Advertisement
The Body: The Complete HIV/AIDS Resource
Follow Us Follow Us on Facebook Follow Us on Twitter Download Our App 
Professionals >> Visit The Body PROThe Body en Espanol
  
  • Email Email
  • Printable Single-Page Print-Friendly
  • Glossary Glossary

International News

Activists Hail South Africa AIDS Move

April 19, 2002

After more than two years of despair over South Africa's AIDS policy, activists and critics expressed guarded optimism Thursday over the government's announcement of major changes to its controversial program. The government had argued AIDS drugs were unproven and too toxic to distribute, but the Cabinet endorsed their use Wednesday, saying the drugs could help prolong the lives of some people living with AIDS.

The AIDS drugs remain too costly for the government to give to all infected South Africans, but it planned to pressure drug companies to lower their prices, a Cabinet statement said. The Cabinet also announced plans for a widespread program to use the drug nevirapine to combat transmission of HIV from pregnant women to their children and to give sexual assault victims access to AIDS drugs that may prevent them from becoming infected.

The Treatment Action Campaign said the statement "has given us hope after months of despair." "We can now move past long- settled and time-wasting debates, such as whether HIV causes AIDS and whether antiretrovirals are effective, on to more pertinent matters." The Congress of South African Trade Unions, a government ally that has nonetheless been critical of its AIDS policy, called the change a "victory for logic." "It will save many lives and extend the length and quality of those lives," the labor federation said in a statement.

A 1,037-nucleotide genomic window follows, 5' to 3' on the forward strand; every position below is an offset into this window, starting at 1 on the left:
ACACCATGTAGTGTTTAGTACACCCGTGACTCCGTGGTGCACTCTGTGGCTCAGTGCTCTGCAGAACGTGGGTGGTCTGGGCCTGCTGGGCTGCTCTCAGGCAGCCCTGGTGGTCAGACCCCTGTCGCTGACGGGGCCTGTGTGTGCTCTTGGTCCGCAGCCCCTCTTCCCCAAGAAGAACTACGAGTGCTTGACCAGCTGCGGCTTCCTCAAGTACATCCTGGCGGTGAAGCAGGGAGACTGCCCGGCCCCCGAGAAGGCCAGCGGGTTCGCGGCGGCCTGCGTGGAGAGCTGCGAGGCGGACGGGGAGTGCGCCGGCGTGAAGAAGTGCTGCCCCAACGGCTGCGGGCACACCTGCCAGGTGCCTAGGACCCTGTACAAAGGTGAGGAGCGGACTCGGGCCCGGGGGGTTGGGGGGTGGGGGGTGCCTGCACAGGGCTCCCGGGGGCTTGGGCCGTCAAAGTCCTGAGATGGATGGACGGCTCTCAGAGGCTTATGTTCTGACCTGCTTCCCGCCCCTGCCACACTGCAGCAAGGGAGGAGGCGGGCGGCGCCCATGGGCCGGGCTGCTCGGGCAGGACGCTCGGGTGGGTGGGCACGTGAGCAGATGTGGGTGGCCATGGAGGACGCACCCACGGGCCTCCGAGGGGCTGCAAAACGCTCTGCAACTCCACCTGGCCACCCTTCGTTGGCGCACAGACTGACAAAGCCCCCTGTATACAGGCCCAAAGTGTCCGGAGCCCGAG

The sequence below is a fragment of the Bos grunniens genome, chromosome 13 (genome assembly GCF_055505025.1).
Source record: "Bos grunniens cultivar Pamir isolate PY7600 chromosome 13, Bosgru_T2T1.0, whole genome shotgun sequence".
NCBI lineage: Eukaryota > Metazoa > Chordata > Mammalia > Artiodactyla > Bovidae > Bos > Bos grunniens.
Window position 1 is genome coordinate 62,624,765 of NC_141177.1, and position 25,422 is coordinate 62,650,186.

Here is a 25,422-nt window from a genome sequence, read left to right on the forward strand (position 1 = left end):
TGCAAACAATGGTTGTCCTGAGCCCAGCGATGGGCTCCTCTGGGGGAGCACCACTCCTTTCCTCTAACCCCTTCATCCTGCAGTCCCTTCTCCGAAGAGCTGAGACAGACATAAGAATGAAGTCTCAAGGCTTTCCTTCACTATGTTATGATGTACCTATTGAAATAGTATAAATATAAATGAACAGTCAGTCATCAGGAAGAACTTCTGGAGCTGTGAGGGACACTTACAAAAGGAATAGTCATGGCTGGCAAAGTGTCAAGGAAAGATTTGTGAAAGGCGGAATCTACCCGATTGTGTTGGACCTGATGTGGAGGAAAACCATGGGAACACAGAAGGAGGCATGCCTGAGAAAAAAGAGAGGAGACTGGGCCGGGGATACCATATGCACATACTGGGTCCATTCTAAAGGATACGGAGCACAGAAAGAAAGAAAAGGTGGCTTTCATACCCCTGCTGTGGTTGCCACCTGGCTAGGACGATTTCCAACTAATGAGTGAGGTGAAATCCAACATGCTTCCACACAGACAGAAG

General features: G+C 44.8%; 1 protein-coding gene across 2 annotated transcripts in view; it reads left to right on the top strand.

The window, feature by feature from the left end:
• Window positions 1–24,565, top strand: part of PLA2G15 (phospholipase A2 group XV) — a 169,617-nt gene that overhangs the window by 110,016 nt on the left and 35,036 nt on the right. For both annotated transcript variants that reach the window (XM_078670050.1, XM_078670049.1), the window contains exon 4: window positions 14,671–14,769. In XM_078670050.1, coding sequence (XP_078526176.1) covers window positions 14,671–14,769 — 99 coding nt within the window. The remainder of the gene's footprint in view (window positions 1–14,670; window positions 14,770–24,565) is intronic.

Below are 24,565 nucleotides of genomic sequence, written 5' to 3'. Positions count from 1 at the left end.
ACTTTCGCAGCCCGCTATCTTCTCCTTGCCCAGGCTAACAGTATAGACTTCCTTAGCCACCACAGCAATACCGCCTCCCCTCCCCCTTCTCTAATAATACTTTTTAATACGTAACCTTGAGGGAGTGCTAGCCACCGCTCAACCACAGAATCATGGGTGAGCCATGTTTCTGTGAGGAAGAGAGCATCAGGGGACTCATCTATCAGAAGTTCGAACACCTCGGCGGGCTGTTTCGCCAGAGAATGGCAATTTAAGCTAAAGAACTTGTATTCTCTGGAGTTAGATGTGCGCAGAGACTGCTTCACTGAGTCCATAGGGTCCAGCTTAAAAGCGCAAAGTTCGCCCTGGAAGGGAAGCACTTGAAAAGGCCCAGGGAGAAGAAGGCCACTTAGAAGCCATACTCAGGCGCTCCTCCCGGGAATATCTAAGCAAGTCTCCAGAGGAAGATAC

According to a report released Thursday, nearly 30 percent of South Africa's work force will be infected by 2005. By 2010, 1 million South Africans will be sick with the disease and another 6 million will have already died, according to the report by NMG- Levy Consultants and Actuaries. Women's life expectancy will drop from 54 years in 1999 to 43 in 2005 and 37 in 2010, according to the report.

Advertisement

Back to other CDC news for April 19, 2002

Previous Updates

Adapted from:
Associated Press
04.18.02; Ravi Nessman


  
  • Email Email
  • Printable Single-Page Print-Friendly
  • Glossary Glossary

This article was provided by CDC National Prevention Information Network. It is a part of the publication CDC HIV/Hepatitis/STD/TB Prevention News Update.
 
See Also
More on HIV Treatment in South Africa

 

Advertisement